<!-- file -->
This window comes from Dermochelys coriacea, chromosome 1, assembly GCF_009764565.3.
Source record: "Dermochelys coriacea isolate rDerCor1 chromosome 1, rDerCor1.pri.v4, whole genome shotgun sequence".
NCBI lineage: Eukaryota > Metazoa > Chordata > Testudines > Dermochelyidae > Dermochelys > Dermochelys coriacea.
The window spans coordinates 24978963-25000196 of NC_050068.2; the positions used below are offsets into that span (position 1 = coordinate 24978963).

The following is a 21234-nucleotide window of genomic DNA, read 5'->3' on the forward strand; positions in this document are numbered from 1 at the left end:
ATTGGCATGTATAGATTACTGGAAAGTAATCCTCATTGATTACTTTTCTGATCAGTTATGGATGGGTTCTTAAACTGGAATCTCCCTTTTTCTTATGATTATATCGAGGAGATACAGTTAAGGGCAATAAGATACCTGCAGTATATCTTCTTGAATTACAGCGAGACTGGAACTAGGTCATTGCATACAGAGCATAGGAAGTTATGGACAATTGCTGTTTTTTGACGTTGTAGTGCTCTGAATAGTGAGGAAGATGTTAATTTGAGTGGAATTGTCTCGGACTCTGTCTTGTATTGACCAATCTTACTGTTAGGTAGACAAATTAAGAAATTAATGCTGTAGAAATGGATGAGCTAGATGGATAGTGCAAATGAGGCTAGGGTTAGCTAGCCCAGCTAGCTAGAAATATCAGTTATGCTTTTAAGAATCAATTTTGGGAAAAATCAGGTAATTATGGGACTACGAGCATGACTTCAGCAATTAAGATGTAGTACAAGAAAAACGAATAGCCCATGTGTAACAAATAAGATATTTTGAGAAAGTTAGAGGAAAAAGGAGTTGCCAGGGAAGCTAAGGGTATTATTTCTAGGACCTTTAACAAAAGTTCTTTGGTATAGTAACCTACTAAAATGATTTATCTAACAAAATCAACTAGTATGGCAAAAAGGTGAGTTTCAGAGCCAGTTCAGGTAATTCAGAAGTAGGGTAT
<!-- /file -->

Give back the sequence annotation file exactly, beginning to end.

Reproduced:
This window comes from Dermochelys coriacea, chromosome 1, assembly GCF_009764565.3.
Source record: "Dermochelys coriacea isolate rDerCor1 chromosome 1, rDerCor1.pri.v4, whole genome shotgun sequence".
NCBI lineage: Eukaryota > Metazoa > Chordata > Testudines > Dermochelyidae > Dermochelys > Dermochelys coriacea.
The window spans coordinates 24978963-25000196 of NC_050068.2; the positions used below are offsets into that span (position 1 = coordinate 24978963).

The following is a 21234-nucleotide window of genomic DNA, read 5'->3' on the forward strand; positions in this document are numbered from 1 at the left end:
ATTGGCATGTATAGATTACTGGAAAGTAATCCTCATTGATTACTTTTCTGATCAGTTATGGATGGGTTCTTAAACTGGAATCTCCCTTTTTCTTATGATTATATCGAGGAGATACAGTTAAGGGCAATAAGATACCTGCAGTATATCTTCTTGAATTACAGCGAGACTGGAACTAGGTCATTGCATACAGAGCATAGGAAGTTATGGACAATTGCTGTTTTTTGACGTTGTAGTGCTCTGAATAGTGAGGAAGATGTTAATTTGAGTGGAATTGTCTCGGACTCTGTCTTGTATTGACCAATCTTACTGTTAGGTAGACAAATTAAGAAATTAATGCTGTAGAAATGGATGAGCTAGATGGATAGTGCAAATGAGGCTAGGGTTAGCTAGCCCAGCTAGCTAGAAATATCAGTTATGCTTTTAAGAATCAATTTTGGGAAAAATCAGGTAATTATGGGACTACGAGCATGACTTCAGCAATTAAGATGTAGTACAAGAAAAACGAATAGCCCATGTGTAACAAATAAGATATTTTGAGAAAGTTAGAGGAAAAAGGAGTTGCCAGGGAAGCTAAGGGTATTATTTCTAGGACCTTTAACAAAAGTTCTTTGGTATAGTAACCTACTAAAATGATTTATCTAACAAAATCAACTAGTATGGCAAAAAGGTGAGTTTCAGAGCCAGTTCAGGTAATTCAGAAGTAGGGTAT